Medical marijuana seems to pass pretty easily when presented on a ballot to the public. Even in more conservative areas it seems to pass; Arizona was one of the first states to pass medical marijuana legislation. We picture terminally ill patients being offered a small amount of relief from terrible and excruciating pain and collectively we have no problem allowing doctors to prescribe marijuana to these people. No problem here, right? There wouldn’t be; if this is how it works in practice.
The most popular set-up for a medical marijuana dispensary goes like this; A “headshop” in the front selling everything but marijuana: pipes, bongs, clothing, posters etc. Anyone (with or without a medical marijuana “license”) can access the headshop and make purchases. Around back we have the dispensary. The marijuana license must be presented at the door to gain admission. The marijuana is sold here by strain/brand. Food products and extracts are also sold. The problem with this is that the most objectionable items for sale are not in the dispensary where only a patient can purchase them but in the headshop where anyone can browse and purchase.
The Dangerous Items
The items I mention include “bath salts”. The chemical name is methylenedioxypyrovalerone. The chemical is a central nervous system stimulant and has an effect a lot like that of amphetamine. Another item is “spice”. The chemical name is (1-pentyl-3-(1-naphthoyl)indole). It is marketed as synthetic marijuana, however, it does not contain THC and thus will not show up in drug tests making it popular among people who are on probation. Both of these chemicals are available in the front part of the store (headshop) where nothing more than a driver’s license is necessary to purchase. “Spice” is sold as incense and labeled “not for human consumption. “Bath salts” are also labeled “not for human consumption”. The dangers of these two substances are now well known. There are many more like these. These substances have been outlawed in many states, but there are sure to be more on the way.
In Fort Collins, CO you can see a doctor about getting a “red card” (the license is red in Colorado) for around $150. The fact of the matter is that anyone can get a red card. The ailments that a doctor will prescribe medical marijuana to treat include anxiety, depression, insomnia, chronic fatigue syndrome, fibromyalgia, and any type of general pain. Where does one find a doctor who will see it my way and prescribe marijuana for my problem? At the headshop! Not actually in the headshop mind you, but you can certainly get a referral there. The guy behind the counter will give you a doctor’s business card with the headshop name written on the back; the headshop gets a finder’s fee, the doctor gets some money, the patient gets marijuana. This opens up a lot of opportunity for impropriety. I should say that during the time that I lived in Colorado I never got a “red card”. When I first moved to Colorado I worked at a call center that was friendly to hiring people trying to get their lives back on track. I learned much of what you have read here from conversations with my co-workers. These were reliable sources on all things marijuana I assure you.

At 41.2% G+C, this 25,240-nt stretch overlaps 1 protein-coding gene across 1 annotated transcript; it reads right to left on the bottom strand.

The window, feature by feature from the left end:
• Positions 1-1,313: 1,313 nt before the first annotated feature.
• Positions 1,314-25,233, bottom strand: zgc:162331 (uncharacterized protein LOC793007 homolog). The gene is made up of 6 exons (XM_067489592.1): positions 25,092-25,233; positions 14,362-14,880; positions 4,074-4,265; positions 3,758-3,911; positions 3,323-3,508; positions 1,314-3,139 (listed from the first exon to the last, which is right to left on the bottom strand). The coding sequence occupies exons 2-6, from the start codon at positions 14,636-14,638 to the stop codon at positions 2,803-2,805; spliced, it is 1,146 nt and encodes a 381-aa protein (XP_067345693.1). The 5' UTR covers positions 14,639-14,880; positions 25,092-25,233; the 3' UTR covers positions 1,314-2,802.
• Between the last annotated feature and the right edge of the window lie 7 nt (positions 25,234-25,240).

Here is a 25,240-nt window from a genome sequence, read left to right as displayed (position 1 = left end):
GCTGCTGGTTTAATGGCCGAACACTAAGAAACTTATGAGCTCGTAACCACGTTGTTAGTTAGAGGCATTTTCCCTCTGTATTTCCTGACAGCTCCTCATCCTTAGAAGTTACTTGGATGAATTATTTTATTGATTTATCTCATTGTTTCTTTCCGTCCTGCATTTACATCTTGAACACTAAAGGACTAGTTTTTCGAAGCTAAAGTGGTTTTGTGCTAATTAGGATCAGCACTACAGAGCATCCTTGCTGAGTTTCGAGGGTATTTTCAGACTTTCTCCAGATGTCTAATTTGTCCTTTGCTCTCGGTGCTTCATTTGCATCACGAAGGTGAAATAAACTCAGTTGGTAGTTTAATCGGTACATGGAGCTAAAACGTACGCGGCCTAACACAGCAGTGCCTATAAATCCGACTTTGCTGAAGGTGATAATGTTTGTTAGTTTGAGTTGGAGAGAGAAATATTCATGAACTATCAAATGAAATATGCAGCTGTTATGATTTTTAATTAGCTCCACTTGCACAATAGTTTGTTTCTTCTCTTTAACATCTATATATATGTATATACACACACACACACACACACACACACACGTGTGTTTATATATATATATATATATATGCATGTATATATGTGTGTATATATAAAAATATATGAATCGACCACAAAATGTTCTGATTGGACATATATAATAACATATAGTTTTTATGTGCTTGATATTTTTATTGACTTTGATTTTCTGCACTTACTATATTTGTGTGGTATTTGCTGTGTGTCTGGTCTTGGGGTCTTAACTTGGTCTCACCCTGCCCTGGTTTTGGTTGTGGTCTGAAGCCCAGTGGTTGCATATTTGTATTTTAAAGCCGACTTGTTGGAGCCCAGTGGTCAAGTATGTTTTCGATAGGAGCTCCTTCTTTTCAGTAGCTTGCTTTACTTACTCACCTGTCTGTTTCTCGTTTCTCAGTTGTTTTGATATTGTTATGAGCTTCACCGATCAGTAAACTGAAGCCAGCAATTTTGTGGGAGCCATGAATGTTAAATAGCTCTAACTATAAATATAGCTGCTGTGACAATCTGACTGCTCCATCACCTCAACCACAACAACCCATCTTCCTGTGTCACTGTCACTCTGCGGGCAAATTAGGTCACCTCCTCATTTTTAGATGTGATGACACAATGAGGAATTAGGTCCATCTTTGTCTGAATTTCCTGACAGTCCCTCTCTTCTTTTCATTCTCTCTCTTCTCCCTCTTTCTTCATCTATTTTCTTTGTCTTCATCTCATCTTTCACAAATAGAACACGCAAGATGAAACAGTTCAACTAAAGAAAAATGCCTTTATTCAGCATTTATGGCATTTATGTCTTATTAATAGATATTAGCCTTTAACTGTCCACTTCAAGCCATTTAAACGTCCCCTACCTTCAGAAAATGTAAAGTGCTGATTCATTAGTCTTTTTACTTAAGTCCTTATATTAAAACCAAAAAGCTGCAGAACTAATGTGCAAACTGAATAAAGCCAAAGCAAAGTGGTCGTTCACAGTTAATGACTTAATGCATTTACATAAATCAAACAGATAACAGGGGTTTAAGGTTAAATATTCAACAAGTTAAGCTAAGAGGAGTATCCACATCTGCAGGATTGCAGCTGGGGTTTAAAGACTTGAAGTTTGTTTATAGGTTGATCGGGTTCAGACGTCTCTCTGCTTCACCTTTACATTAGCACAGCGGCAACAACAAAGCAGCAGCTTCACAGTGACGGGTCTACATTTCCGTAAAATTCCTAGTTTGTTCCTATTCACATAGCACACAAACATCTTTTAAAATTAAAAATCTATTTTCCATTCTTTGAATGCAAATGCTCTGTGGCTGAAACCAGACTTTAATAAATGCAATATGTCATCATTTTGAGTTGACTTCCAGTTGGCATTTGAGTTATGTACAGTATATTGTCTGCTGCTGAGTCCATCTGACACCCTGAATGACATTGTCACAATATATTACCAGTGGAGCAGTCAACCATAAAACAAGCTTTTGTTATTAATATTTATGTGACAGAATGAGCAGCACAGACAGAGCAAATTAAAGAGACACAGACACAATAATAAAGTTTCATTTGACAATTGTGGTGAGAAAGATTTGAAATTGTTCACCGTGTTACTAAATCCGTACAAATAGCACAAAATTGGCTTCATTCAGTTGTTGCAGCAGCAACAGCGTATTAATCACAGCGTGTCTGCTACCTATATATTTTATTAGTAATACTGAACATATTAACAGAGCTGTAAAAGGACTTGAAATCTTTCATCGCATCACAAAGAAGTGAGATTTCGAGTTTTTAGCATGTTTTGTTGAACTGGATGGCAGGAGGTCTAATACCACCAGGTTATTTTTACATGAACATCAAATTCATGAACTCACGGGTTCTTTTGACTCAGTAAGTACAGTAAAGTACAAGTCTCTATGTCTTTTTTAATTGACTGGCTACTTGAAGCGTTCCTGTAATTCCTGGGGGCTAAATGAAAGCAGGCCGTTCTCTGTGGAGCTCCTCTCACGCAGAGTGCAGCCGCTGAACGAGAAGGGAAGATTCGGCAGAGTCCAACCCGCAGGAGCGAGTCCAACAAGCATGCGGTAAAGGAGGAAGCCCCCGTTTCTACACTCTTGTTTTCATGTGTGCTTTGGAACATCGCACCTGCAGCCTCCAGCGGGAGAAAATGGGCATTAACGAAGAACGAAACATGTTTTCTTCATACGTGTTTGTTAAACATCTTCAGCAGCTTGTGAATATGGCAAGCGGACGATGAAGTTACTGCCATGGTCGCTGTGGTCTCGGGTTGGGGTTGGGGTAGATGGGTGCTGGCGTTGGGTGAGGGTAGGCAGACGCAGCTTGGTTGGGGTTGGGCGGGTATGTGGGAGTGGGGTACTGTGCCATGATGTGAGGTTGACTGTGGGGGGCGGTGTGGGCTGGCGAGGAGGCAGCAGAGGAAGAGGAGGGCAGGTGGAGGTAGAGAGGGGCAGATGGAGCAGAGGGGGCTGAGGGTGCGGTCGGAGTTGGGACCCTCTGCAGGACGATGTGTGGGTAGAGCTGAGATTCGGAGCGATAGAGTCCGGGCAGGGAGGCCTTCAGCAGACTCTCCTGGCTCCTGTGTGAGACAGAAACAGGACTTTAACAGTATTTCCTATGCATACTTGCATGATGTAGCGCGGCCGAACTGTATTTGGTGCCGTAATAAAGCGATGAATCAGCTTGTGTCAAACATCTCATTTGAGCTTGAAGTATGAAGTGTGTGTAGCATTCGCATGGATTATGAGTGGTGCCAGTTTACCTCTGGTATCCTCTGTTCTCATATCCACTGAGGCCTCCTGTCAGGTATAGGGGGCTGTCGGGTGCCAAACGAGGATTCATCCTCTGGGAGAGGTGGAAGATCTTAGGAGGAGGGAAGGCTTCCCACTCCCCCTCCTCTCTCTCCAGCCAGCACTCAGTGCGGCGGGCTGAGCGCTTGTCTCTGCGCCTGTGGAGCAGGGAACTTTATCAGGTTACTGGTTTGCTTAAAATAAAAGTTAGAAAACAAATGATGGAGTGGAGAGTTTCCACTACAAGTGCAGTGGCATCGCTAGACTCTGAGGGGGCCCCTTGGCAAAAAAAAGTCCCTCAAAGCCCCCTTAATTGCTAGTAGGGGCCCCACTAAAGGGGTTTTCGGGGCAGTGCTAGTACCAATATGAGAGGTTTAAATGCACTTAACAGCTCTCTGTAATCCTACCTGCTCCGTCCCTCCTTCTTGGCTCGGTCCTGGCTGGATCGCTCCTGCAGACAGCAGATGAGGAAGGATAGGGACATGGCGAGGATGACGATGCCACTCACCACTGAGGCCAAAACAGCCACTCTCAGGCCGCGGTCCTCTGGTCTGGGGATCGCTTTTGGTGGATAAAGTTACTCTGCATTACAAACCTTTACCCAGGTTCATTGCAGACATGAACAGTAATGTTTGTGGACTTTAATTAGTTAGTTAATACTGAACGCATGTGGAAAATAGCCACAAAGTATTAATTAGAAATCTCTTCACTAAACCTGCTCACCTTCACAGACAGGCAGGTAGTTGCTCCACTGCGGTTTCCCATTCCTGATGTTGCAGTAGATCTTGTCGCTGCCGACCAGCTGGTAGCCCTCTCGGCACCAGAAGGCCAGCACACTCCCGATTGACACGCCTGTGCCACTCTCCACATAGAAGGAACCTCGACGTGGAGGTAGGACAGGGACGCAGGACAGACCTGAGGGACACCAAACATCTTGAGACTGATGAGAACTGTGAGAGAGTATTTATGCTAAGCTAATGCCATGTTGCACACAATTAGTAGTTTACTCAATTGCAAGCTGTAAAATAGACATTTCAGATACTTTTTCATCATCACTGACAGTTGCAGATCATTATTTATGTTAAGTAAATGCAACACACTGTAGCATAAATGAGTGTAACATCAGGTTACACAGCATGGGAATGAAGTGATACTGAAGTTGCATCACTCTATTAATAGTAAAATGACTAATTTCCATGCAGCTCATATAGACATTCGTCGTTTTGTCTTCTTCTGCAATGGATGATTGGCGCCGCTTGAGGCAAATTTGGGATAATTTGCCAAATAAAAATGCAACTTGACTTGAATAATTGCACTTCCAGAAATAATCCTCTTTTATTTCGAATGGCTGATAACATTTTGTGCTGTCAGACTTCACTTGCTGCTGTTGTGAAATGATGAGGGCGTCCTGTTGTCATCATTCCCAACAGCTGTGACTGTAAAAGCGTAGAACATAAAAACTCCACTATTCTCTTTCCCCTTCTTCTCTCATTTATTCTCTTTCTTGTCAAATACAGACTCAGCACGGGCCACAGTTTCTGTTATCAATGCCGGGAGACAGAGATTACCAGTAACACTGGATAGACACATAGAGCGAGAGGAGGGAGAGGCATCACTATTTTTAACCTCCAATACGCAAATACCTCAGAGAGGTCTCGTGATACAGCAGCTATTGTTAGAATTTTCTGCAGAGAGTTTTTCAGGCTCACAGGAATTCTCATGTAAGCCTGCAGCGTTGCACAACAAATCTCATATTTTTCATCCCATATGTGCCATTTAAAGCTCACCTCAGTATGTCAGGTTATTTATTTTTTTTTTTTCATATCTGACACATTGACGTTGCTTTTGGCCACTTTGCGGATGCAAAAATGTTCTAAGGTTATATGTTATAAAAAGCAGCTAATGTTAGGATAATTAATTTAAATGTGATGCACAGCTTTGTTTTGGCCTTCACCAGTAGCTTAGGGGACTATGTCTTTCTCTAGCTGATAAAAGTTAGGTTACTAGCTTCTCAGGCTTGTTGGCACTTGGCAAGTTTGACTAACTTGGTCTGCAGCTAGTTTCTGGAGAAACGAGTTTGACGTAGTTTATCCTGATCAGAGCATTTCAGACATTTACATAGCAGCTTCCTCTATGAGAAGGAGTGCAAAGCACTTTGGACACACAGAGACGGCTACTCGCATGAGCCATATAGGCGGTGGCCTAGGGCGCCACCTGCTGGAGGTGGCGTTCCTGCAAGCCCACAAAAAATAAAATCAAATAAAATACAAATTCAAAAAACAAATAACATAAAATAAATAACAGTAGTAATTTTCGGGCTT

The Doctor’s Don’t Stop At Pot Either
Many of my co-workers at my first job in Colorado were on probation or parole and thus subject to weekly drug tests. Even if a patient was prescribed marijuana it was up to the probation or parole officer to decide if it was a violation of probation/parole terms. Many of my co-workers unable to enjoy their marijuana prescription after failing to convince their court officer that it was a medical necessity would go back to the same doctor and receive another prescription; this time for Adderall, Xanax, or the like. I knew a group of five guys who went to the same doctor that had prescribed a marijuana prescription and requested HGH (Human Growth Hormone) therapy. All five were prescribed the drug after quoting that they lacked libido lately. No matter how one feels about medical marijuana (or recreational marijuana for that matter) this network of “friendly” doctors all to ready to prescribe anything requested and storefronts selling designer drugs should be troubling.
When people consider voting for medical marijuana to be available these issues must be taken into consideration. This shady marketplace is sure to develop anywhere medical marijuana legislation is passed if people are not aware of these issues and the storefronts and doctors are left unchecked.